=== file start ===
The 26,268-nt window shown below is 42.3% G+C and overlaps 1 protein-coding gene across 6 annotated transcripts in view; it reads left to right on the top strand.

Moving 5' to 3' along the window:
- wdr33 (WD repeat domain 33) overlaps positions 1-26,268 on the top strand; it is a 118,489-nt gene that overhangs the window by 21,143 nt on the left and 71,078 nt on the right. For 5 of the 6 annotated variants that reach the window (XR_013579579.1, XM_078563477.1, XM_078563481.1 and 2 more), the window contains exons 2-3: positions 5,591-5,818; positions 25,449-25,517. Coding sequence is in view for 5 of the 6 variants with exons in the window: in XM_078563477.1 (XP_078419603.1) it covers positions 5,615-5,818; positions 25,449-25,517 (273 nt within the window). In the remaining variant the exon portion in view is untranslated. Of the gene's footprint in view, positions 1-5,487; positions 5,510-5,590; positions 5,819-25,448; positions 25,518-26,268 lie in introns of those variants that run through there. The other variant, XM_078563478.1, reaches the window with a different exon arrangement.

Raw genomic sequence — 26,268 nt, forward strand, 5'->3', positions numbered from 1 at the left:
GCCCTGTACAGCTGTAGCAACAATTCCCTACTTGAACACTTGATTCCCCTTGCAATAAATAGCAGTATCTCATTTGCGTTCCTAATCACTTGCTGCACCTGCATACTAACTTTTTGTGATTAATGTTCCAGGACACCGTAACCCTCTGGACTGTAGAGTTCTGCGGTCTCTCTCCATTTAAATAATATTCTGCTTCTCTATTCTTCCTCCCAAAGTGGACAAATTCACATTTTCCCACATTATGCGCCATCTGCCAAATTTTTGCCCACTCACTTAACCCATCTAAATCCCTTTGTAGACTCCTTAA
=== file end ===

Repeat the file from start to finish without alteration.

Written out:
The 26,268-nt window shown below is 42.3% G+C and overlaps 1 protein-coding gene across 6 annotated transcripts in view; it reads left to right on the top strand.

Moving 5' to 3' along the window:
- wdr33 (WD repeat domain 33) overlaps positions 1-26,268 on the top strand; it is a 118,489-nt gene that overhangs the window by 21,143 nt on the left and 71,078 nt on the right. For 5 of the 6 annotated variants that reach the window (XR_013579579.1, XM_078563477.1, XM_078563481.1 and 2 more), the window contains exons 2-3: positions 5,591-5,818; positions 25,449-25,517. Coding sequence is in view for 5 of the 6 variants with exons in the window: in XM_078563477.1 (XP_078419603.1) it covers positions 5,615-5,818; positions 25,449-25,517 (273 nt within the window). In the remaining variant the exon portion in view is untranslated. Of the gene's footprint in view, positions 1-5,487; positions 5,510-5,590; positions 5,819-25,448; positions 25,518-26,268 lie in introns of those variants that run through there. The other variant, XM_078563478.1, reaches the window with a different exon arrangement.

Raw genomic sequence — 26,268 nt, forward strand, 5'->3', positions numbered from 1 at the left:
GCCCTGTACAGCTGTAGCAACAATTCCCTACTTGAACACTTGATTCCCCTTGCAATAAATAGCAGTATCTCATTTGCGTTCCTAATCACTTGCTGCACCTGCATACTAACTTTTTGTGATTAATGTTCCAGGACACCGTAACCCTCTGGACTGTAGAGTTCTGCGGTCTCTCTCCATTTAAATAATATTCTGCTTCTCTATTCTTCCTCCCAAAGTGGACAAATTCACATTTTCCCACATTATGCGCCATCTGCCAAATTTTTGCCCACTCACTTAACCCATCTAAATCCCTTTGTAGACTCCTTAA